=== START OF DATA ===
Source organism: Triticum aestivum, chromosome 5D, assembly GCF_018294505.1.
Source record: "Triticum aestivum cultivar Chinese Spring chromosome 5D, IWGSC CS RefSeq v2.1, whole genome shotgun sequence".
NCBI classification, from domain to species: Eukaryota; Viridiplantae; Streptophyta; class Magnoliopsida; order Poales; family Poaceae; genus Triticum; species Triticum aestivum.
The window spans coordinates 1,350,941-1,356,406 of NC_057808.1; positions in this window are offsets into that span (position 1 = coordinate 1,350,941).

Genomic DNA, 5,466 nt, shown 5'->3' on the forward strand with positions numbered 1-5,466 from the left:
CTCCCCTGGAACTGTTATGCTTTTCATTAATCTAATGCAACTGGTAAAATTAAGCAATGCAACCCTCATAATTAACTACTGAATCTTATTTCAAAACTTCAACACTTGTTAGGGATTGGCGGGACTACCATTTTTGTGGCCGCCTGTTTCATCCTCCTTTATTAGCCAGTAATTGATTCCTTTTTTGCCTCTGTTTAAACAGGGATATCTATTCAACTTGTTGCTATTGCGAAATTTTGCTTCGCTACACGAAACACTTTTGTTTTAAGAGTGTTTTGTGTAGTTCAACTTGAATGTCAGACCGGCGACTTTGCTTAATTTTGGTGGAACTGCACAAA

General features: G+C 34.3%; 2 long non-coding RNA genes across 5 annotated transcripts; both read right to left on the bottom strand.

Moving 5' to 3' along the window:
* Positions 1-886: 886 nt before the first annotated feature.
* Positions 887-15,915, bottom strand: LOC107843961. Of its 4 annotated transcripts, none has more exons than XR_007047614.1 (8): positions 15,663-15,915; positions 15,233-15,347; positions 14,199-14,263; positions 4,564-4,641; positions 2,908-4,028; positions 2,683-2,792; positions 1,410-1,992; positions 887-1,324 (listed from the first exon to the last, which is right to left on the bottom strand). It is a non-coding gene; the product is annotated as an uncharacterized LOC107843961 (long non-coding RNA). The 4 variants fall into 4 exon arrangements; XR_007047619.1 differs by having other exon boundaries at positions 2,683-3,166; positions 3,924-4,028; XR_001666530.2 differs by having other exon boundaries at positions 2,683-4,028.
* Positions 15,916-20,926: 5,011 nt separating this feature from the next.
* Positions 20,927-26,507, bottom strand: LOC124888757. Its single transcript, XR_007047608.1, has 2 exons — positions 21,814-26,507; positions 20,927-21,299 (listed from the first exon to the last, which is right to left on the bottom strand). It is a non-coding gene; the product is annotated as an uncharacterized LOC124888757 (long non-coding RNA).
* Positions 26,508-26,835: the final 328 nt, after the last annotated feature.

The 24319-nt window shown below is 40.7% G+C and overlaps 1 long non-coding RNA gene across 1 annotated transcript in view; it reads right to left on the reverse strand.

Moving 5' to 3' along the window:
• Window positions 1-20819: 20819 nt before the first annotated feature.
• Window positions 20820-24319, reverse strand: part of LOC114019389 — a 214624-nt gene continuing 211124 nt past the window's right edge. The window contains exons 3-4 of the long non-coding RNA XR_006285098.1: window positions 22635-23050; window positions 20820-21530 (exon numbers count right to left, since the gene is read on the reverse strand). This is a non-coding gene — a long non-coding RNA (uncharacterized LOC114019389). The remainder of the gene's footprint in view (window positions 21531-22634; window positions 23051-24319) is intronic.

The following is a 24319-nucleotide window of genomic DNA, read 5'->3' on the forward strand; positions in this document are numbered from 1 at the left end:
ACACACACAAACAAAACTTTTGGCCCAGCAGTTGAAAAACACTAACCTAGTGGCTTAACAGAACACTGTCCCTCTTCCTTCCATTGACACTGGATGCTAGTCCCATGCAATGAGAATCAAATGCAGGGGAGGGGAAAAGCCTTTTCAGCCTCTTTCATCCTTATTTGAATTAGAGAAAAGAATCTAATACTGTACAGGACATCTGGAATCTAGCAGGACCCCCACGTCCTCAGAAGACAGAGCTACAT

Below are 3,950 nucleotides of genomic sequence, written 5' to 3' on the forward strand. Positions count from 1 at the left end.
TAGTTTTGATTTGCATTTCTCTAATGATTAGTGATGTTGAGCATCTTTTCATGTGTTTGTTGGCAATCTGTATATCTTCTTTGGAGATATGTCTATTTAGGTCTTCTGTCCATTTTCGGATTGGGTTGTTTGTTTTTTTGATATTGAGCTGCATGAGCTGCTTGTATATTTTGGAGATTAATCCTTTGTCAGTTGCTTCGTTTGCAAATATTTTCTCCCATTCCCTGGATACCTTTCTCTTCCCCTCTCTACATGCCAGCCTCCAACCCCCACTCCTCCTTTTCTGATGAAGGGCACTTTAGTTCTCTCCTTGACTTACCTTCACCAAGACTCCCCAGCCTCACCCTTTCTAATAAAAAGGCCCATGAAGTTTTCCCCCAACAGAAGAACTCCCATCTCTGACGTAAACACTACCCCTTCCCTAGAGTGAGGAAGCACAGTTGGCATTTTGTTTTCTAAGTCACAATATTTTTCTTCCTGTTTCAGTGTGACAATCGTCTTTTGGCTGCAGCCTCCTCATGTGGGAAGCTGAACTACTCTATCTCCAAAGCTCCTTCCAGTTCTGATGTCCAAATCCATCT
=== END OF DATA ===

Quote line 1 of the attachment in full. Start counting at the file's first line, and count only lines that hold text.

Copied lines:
Source organism: Triticum aestivum, chromosome 5D, assembly GCF_018294505.1.